Forensic psychologist and ex-Texas Ranger Dr. Audrey MacLeah assists the police in the case of a serial killer who abducts women and holds them for a short time before he kills them. As the doll-obsessed killer hunts his next prey, MacLeah deals with inter-agency politics and her own tortured memories. Written by
Some dolls were made by Bailey Clark and Margaret Wolf, others were from their private collections. See more »
When Clay is preparing to kill Elizabeth Crane he puts lipstick on before he puts the plastic bag over her head. When he is approaching her with the bag and the camera films him through the bag he no longer has the lipstick on. See more »
Not bad. Worth a couple of hours of anyone's time.
Described as a TV movie, I don't know whether "Perfect Prey" was planned as a TV pilot. Far worse have been deemed suitable for series production. I don't think this watchable piece of work got the exposure it deserved when it first appeared. This is a better than average serial killer thriller. The main characters are certainly well cast.
Kelly McGillis is a natural as the troubled but intelligent and determined investigator, Audrey Maclean. David Keith's performance as the handsome, persuasive killer is chilling. Watching him, you can truly believe that evil is abroad and relishing the suffering of its victims. Bruce Dern does well with the part of Captain Swaggert, with murders on his hands he knows are beyond the abilities of his team to solve without the fresh eye of outside help. Interested viewers will, I'm sure, enjoy the contrast in characterization between Dern's lawman in this movie and his marvellously venal sheriff in "Last man Standing". Last but by no means least, D W Moffett shows real style with his Detective Jimmy Cerullo.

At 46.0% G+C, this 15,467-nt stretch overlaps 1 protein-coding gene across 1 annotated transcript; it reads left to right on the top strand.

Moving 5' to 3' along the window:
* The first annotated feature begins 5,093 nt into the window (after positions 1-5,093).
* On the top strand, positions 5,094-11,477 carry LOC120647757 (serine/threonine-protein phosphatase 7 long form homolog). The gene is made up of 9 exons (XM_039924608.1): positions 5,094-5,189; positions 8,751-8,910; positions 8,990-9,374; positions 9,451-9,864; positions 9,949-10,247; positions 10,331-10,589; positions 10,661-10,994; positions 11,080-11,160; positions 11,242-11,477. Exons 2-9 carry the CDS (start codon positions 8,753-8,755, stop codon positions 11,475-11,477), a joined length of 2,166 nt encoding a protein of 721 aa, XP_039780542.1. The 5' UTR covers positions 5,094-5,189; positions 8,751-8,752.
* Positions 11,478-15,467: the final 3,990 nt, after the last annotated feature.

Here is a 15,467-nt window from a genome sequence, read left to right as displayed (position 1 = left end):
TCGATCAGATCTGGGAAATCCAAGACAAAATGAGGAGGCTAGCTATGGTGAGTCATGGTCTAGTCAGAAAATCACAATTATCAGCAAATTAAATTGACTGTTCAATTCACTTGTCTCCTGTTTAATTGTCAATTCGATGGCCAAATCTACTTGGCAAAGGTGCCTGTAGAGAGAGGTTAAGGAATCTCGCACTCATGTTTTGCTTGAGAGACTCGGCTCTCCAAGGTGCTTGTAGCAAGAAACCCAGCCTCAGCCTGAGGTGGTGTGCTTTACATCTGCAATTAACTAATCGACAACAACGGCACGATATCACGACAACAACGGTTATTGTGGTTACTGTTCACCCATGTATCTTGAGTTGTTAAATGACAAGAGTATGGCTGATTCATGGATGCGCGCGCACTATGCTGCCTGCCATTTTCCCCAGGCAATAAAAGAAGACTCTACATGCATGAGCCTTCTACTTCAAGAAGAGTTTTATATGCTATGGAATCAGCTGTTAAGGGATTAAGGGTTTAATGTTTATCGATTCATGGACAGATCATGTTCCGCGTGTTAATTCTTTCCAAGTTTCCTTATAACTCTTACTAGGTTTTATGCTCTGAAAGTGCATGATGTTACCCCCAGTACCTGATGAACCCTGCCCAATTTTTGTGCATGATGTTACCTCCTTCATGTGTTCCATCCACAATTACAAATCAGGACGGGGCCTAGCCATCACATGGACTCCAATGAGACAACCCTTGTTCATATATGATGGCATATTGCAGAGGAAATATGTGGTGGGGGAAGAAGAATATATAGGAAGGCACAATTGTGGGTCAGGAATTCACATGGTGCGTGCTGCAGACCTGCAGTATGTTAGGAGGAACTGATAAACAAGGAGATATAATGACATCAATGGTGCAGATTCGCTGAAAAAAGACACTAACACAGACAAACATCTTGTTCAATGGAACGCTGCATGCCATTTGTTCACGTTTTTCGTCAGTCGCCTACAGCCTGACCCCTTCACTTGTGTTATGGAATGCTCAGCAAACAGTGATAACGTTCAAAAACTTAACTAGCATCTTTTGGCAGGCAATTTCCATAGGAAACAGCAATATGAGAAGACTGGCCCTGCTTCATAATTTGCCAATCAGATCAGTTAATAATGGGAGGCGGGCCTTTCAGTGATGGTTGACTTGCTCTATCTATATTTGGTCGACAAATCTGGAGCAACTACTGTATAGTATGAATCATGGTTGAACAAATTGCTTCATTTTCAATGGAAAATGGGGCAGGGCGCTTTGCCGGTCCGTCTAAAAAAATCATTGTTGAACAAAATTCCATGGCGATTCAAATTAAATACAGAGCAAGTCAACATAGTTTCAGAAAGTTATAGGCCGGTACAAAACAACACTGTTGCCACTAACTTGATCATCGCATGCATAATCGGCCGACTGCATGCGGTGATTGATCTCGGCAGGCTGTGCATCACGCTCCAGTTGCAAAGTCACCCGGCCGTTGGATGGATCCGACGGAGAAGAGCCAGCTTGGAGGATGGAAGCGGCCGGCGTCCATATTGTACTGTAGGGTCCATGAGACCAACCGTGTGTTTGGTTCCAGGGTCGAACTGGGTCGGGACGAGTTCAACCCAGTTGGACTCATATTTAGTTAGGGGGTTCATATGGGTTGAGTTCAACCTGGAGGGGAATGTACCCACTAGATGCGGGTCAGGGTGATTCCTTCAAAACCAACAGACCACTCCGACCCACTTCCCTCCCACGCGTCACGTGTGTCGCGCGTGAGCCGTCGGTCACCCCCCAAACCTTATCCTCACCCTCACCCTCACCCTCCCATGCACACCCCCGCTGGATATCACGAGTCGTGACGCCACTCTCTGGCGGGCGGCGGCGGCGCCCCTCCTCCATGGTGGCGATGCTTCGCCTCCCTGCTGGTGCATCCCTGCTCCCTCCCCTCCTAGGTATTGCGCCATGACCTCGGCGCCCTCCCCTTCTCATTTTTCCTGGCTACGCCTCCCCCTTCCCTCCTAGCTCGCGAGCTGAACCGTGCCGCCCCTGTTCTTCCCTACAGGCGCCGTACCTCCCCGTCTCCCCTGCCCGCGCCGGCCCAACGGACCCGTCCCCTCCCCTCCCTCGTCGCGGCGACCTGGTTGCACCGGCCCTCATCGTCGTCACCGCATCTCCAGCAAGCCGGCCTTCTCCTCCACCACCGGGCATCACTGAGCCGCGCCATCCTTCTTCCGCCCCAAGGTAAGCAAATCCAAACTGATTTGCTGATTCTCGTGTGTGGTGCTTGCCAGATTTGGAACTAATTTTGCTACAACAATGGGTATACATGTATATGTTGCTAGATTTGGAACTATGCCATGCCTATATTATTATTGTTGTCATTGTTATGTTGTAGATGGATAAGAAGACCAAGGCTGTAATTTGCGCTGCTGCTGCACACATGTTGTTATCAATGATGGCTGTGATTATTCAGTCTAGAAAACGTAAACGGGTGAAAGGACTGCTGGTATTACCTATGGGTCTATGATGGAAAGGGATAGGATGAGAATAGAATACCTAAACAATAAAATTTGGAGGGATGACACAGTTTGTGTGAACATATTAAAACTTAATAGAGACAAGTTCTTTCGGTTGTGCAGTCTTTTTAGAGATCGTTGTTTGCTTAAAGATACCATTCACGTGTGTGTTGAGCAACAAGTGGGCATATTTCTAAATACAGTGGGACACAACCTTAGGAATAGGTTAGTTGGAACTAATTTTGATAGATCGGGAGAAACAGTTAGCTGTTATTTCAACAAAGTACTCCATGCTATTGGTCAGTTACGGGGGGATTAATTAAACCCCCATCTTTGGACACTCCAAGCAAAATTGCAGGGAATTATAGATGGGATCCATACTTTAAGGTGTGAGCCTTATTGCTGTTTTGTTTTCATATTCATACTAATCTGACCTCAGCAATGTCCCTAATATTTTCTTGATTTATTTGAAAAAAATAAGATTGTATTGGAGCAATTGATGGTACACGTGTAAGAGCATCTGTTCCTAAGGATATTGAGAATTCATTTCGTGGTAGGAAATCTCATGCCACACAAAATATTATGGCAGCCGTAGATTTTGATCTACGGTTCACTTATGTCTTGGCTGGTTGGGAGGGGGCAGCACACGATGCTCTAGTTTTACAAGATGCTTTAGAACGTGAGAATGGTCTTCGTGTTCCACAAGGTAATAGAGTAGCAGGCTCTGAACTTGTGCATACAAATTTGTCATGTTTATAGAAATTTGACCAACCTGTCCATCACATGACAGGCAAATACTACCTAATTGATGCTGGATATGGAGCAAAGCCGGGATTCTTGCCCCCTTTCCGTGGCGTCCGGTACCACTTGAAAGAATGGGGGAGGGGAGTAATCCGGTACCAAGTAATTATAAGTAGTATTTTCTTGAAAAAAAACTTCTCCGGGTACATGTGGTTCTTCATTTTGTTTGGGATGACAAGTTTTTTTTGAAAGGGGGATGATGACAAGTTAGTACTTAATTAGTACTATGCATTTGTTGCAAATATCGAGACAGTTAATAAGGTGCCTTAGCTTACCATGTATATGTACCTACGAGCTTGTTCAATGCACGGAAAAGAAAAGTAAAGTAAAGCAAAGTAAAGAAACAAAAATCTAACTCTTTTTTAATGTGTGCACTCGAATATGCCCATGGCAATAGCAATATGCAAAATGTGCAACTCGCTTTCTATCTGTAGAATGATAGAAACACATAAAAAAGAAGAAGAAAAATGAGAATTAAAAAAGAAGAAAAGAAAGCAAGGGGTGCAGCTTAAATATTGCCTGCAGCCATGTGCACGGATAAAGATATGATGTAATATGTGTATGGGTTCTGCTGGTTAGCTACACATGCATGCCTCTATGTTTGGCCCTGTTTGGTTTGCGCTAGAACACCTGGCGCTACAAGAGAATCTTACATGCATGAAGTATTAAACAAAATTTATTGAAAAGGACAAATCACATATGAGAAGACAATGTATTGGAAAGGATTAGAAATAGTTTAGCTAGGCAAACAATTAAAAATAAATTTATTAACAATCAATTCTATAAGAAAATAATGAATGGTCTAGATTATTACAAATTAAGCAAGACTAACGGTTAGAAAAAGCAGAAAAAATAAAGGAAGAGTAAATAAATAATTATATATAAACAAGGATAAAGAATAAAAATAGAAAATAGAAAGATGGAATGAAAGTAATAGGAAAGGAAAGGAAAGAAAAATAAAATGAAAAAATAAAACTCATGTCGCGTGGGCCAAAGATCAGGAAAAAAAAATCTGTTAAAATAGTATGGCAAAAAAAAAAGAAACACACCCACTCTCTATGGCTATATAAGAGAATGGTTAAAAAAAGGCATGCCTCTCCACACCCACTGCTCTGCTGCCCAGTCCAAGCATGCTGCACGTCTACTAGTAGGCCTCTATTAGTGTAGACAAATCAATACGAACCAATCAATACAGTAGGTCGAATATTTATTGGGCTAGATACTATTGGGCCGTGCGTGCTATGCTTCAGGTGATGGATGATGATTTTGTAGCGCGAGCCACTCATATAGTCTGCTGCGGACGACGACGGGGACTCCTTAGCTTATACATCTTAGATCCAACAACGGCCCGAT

There's a pleasing professionalism about the rest of the cast, who aren't well known. Their work helps to ensure an enjoyable movie. Particularly worth a mention is the young actress given the thankless role of the murder victim in the pink dress. With her body propped up against a nodding donkey, her frozen eyes allow a peek into hell for the imaginative movie watcher. The feeling of brooding sadness in the scene surfaces at various times during the duration of the film, and adds considerable atmosphere.
The movie is effectively directed by Howard McCain and nicely scripted by Robert McDonnell. There's some neat editing by Hanneh Rudkilde. The rest of the crew weren't asleep on the job either. What really damages "Perfect Prey" is the marked resemblance of the plot to that of "The Silence of the Lambs", which many of its potential audience will have seen. In my opinion Kelly McGillis is a more believable investigator than the otherwise admirable Jodie Foster, but that, as they say, is neither here nor there.
It's worth a look, seek it out next time you intend making the sofa look untidy for a couple of hours.
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